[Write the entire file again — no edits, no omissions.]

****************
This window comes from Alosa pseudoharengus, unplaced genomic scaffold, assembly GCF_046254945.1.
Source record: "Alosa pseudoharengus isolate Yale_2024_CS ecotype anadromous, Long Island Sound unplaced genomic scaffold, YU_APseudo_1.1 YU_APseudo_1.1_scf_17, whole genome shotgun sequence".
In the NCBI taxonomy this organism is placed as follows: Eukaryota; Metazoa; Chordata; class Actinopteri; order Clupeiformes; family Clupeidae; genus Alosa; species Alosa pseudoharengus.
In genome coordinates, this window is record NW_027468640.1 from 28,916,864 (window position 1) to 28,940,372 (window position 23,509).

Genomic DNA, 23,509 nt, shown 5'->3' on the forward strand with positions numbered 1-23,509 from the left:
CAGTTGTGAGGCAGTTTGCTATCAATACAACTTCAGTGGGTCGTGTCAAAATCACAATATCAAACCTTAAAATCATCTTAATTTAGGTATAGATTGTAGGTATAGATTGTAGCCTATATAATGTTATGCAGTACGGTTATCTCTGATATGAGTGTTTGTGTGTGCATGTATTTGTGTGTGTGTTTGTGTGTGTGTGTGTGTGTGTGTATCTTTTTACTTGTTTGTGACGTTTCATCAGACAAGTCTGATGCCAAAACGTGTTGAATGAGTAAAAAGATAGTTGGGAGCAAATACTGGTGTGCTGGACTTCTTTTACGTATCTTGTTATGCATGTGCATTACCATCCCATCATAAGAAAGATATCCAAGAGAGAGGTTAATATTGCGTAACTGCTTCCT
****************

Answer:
This window comes from Alosa pseudoharengus, unplaced genomic scaffold, assembly GCF_046254945.1.
Source record: "Alosa pseudoharengus isolate Yale_2024_CS ecotype anadromous, Long Island Sound unplaced genomic scaffold, YU_APseudo_1.1 YU_APseudo_1.1_scf_17, whole genome shotgun sequence".
In the NCBI taxonomy this organism is placed as follows: Eukaryota; Metazoa; Chordata; class Actinopteri; order Clupeiformes; family Clupeidae; genus Alosa; species Alosa pseudoharengus.
In genome coordinates, this window is record NW_027468640.1 from 28,916,864 (window position 1) to 28,940,372 (window position 23,509).

Genomic DNA, 23,509 nt, shown 5'->3' on the forward strand with positions numbered 1-23,509 from the left:
CAGTTGTGAGGCAGTTTGCTATCAATACAACTTCAGTGGGTCGTGTCAAAATCACAATATCAAACCTTAAAATCATCTTAATTTAGGTATAGATTGTAGGTATAGATTGTAGCCTATATAATGTTATGCAGTACGGTTATCTCTGATATGAGTGTTTGTGTGTGCATGTATTTGTGTGTGTGTTTGTGTGTGTGTGTGTGTGTGTGTATCTTTTTACTTGTTTGTGACGTTTCATCAGACAAGTCTGATGCCAAAACGTGTTGAATGAGTAAAAAGATAGTTGGGAGCAAATACTGGTGTGCTGGACTTCTTTTACGTATCTTGTTATGCATGTGCATTACCATCCCATCATAAGAAAGATATCCAAGAGAGAGGTTAATATTGCGTAACTGCTTCCT